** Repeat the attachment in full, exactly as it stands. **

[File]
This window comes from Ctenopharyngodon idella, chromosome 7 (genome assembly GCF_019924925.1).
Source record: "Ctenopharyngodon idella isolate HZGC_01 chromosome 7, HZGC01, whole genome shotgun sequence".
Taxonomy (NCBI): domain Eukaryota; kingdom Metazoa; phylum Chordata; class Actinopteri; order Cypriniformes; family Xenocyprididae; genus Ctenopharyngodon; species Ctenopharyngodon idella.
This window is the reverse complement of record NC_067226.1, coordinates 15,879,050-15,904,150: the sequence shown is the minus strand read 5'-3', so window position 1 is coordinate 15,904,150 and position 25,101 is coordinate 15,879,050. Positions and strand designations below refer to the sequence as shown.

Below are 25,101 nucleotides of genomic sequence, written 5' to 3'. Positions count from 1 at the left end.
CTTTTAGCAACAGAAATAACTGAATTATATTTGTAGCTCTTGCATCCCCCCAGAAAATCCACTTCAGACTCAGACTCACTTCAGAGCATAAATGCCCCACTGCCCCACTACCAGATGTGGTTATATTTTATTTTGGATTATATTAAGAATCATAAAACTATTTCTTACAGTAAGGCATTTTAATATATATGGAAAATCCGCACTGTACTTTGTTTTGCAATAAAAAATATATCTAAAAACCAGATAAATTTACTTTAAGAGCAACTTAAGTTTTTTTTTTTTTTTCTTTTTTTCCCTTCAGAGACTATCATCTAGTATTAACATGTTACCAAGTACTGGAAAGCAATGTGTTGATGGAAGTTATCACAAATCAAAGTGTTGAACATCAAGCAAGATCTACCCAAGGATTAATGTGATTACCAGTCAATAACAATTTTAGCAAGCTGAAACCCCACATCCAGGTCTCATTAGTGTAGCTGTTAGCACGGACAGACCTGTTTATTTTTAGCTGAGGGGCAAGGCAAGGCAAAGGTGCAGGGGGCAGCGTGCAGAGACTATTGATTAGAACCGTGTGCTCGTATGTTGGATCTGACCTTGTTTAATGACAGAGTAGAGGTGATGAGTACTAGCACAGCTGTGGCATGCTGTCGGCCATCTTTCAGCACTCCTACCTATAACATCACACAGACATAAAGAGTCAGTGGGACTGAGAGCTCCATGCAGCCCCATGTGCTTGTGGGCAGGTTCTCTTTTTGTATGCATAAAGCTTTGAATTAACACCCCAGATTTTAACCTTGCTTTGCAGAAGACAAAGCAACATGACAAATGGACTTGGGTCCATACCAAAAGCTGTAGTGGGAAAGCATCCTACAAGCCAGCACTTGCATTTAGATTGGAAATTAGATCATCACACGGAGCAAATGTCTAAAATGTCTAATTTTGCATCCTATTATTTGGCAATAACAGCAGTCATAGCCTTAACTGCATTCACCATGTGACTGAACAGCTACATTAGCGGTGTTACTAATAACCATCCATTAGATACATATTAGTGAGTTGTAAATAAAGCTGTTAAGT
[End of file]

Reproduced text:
This window comes from Ctenopharyngodon idella, chromosome 7 (genome assembly GCF_019924925.1).
Source record: "Ctenopharyngodon idella isolate HZGC_01 chromosome 7, HZGC01, whole genome shotgun sequence".
Taxonomy (NCBI): domain Eukaryota; kingdom Metazoa; phylum Chordata; class Actinopteri; order Cypriniformes; family Xenocyprididae; genus Ctenopharyngodon; species Ctenopharyngodon idella.
This window is the reverse complement of record NC_067226.1, coordinates 15,879,050-15,904,150: the sequence shown is the minus strand read 5'-3', so window position 1 is coordinate 15,904,150 and position 25,101 is coordinate 15,879,050. Positions and strand designations below refer to the sequence as shown.

Below are 25,101 nucleotides of genomic sequence, written 5' to 3'. Positions count from 1 at the left end.
CTTTTAGCAACAGAAATAACTGAATTATATTTGTAGCTCTTGCATCCCCCCAGAAAATCCACTTCAGACTCAGACTCACTTCAGAGCATAAATGCCCCACTGCCCCACTACCAGATGTGGTTATATTTTATTTTGGATTATATTAAGAATCATAAAACTATTTCTTACAGTAAGGCATTTTAATATATATGGAAAATCCGCACTGTACTTTGTTTTGCAATAAAAAATATATCTAAAAACCAGATAAATTTACTTTAAGAGCAACTTAAGTTTTTTTTTTTTTTTCTTTTTTTCCCTTCAGAGACTATCATCTAGTATTAACATGTTACCAAGTACTGGAAAGCAATGTGTTGATGGAAGTTATCACAAATCAAAGTGTTGAACATCAAGCAAGATCTACCCAAGGATTAATGTGATTACCAGTCAATAACAATTTTAGCAAGCTGAAACCCCACATCCAGGTCTCATTAGTGTAGCTGTTAGCACGGACAGACCTGTTTATTTTTAGCTGAGGGGCAAGGCAAGGCAAAGGTGCAGGGGGCAGCGTGCAGAGACTATTGATTAGAACCGTGTGCTCGTATGTTGGATCTGACCTTGTTTAATGACAGAGTAGAGGTGATGAGTACTAGCACAGCTGTGGCATGCTGTCGGCCATCTTTCAGCACTCCTACCTATAACATCACACAGACATAAAGAGTCAGTGGGACTGAGAGCTCCATGCAGCCCCATGTGCTTGTGGGCAGGTTCTCTTTTTGTATGCATAAAGCTTTGAATTAACACCCCAGATTTTAACCTTGCTTTGCAGAAGACAAAGCAACATGACAAATGGACTTGGGTCCATACCAAAAGCTGTAGTGGGAAAGCATCCTACAAGCCAGCACTTGCATTTAGATTGGAAATTAGATCATCACACGGAGCAAATGTCTAAAATGTCTAATTTTGCATCCTATTATTTGGCAATAACAGCAGTCATAGCCTTAACTGCATTCACCATGTGACTGAACAGCTACATTAGCGGTGTTACTAATAACCATCCATTAGATACATATTAGTGAGTTGTAAATAAAGCTGTTAAGT